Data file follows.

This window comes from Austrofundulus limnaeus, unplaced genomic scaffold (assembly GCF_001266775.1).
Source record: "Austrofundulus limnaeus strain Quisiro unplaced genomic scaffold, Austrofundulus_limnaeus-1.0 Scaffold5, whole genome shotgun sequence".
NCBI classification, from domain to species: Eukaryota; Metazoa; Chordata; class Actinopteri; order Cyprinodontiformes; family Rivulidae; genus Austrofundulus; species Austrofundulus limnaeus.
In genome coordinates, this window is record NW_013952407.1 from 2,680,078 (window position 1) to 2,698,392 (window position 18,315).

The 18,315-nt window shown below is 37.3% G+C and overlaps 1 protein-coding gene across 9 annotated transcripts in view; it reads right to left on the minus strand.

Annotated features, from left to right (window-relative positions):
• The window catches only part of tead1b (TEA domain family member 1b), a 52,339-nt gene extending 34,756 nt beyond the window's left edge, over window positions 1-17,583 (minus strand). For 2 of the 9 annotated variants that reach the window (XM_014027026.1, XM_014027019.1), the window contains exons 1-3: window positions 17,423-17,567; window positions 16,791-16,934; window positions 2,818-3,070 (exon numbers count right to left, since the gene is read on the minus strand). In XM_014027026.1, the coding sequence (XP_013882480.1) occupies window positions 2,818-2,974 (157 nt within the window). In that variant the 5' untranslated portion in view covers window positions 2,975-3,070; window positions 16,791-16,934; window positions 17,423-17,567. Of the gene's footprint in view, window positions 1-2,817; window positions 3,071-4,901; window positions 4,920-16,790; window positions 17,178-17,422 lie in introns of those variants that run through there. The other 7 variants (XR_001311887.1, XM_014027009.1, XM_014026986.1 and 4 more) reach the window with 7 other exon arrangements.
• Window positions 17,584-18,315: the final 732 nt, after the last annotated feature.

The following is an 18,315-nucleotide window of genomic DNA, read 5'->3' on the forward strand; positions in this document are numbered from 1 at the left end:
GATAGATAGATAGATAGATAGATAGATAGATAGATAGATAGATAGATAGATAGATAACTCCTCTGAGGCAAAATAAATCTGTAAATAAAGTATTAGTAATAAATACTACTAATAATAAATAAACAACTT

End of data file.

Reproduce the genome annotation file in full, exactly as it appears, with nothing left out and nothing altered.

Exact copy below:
This window comes from Austrofundulus limnaeus, unplaced genomic scaffold (assembly GCF_001266775.1).
Source record: "Austrofundulus limnaeus strain Quisiro unplaced genomic scaffold, Austrofundulus_limnaeus-1.0 Scaffold5, whole genome shotgun sequence".
NCBI classification, from domain to species: Eukaryota; Metazoa; Chordata; class Actinopteri; order Cyprinodontiformes; family Rivulidae; genus Austrofundulus; species Austrofundulus limnaeus.
In genome coordinates, this window is record NW_013952407.1 from 2,680,078 (window position 1) to 2,698,392 (window position 18,315).

The 18,315-nt window shown below is 37.3% G+C and overlaps 1 protein-coding gene across 9 annotated transcripts in view; it reads right to left on the minus strand.

Annotated features, from left to right (window-relative positions):
• The window catches only part of tead1b (TEA domain family member 1b), a 52,339-nt gene extending 34,756 nt beyond the window's left edge, over window positions 1-17,583 (minus strand). For 2 of the 9 annotated variants that reach the window (XM_014027026.1, XM_014027019.1), the window contains exons 1-3: window positions 17,423-17,567; window positions 16,791-16,934; window positions 2,818-3,070 (exon numbers count right to left, since the gene is read on the minus strand). In XM_014027026.1, the coding sequence (XP_013882480.1) occupies window positions 2,818-2,974 (157 nt within the window). In that variant the 5' untranslated portion in view covers window positions 2,975-3,070; window positions 16,791-16,934; window positions 17,423-17,567. Of the gene's footprint in view, window positions 1-2,817; window positions 3,071-4,901; window positions 4,920-16,790; window positions 17,178-17,422 lie in introns of those variants that run through there. The other 7 variants (XR_001311887.1, XM_014027009.1, XM_014026986.1 and 4 more) reach the window with 7 other exon arrangements.
• Window positions 17,584-18,315: the final 732 nt, after the last annotated feature.

The following is an 18,315-nucleotide window of genomic DNA, read 5'->3' on the forward strand; positions in this document are numbered from 1 at the left end:
GATAGATAGATAGATAGATAGATAGATAGATAGATAGATAGATAGATAGATAGATAACTCCTCTGAGGCAAAATAAATCTGTAAATAAAGTATTAGTAATAAATACTACTAATAATAAATAAACAACTT